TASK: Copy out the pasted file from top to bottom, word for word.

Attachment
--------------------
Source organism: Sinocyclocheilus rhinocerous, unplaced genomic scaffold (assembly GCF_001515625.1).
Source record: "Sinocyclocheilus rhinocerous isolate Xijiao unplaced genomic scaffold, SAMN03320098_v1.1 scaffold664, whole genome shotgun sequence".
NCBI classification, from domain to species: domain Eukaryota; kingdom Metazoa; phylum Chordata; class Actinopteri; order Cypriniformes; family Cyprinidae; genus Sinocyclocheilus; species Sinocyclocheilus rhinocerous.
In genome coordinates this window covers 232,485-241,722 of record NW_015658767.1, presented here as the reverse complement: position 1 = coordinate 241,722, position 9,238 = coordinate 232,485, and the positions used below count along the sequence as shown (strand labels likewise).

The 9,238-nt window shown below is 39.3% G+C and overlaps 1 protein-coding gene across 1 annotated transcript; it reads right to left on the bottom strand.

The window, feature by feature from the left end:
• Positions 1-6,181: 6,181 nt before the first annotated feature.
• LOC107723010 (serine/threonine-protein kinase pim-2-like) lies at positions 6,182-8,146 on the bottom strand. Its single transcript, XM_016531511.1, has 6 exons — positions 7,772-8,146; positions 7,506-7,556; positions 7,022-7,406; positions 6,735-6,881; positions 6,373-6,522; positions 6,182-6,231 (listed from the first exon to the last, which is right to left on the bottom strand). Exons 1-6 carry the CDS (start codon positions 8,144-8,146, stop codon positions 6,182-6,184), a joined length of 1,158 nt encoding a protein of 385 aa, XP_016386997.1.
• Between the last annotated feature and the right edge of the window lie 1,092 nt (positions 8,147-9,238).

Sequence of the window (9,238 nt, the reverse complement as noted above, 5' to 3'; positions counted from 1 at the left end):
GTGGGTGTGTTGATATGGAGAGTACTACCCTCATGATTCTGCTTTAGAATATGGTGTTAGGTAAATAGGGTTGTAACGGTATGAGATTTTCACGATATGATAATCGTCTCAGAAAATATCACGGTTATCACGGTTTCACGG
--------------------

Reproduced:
Source organism: Sinocyclocheilus rhinocerous, unplaced genomic scaffold (assembly GCF_001515625.1).
Source record: "Sinocyclocheilus rhinocerous isolate Xijiao unplaced genomic scaffold, SAMN03320098_v1.1 scaffold664, whole genome shotgun sequence".
NCBI classification, from domain to species: domain Eukaryota; kingdom Metazoa; phylum Chordata; class Actinopteri; order Cypriniformes; family Cyprinidae; genus Sinocyclocheilus; species Sinocyclocheilus rhinocerous.
In genome coordinates this window covers 232,485-241,722 of record NW_015658767.1, presented here as the reverse complement: position 1 = coordinate 241,722, position 9,238 = coordinate 232,485, and the positions used below count along the sequence as shown (strand labels likewise).

The 9,238-nt window shown below is 39.3% G+C and overlaps 1 protein-coding gene across 1 annotated transcript; it reads right to left on the bottom strand.

The window, feature by feature from the left end:
• Positions 1-6,181: 6,181 nt before the first annotated feature.
• LOC107723010 (serine/threonine-protein kinase pim-2-like) lies at positions 6,182-8,146 on the bottom strand. Its single transcript, XM_016531511.1, has 6 exons — positions 7,772-8,146; positions 7,506-7,556; positions 7,022-7,406; positions 6,735-6,881; positions 6,373-6,522; positions 6,182-6,231 (listed from the first exon to the last, which is right to left on the bottom strand). Exons 1-6 carry the CDS (start codon positions 8,144-8,146, stop codon positions 6,182-6,184), a joined length of 1,158 nt encoding a protein of 385 aa, XP_016386997.1.
• Between the last annotated feature and the right edge of the window lie 1,092 nt (positions 8,147-9,238).

Sequence of the window (9,238 nt, the reverse complement as noted above, 5' to 3'; positions counted from 1 at the left end):
GTGGGTGTGTTGATATGGAGAGTACTACCCTCATGATTCTGCTTTAGAATATGGTGTTAGGTAAATAGGGTTGTAACGGTATGAGATTTTCACGATATGATAATCGTCTCAGAAAATATCACGGTTATCACGGTTTCACGG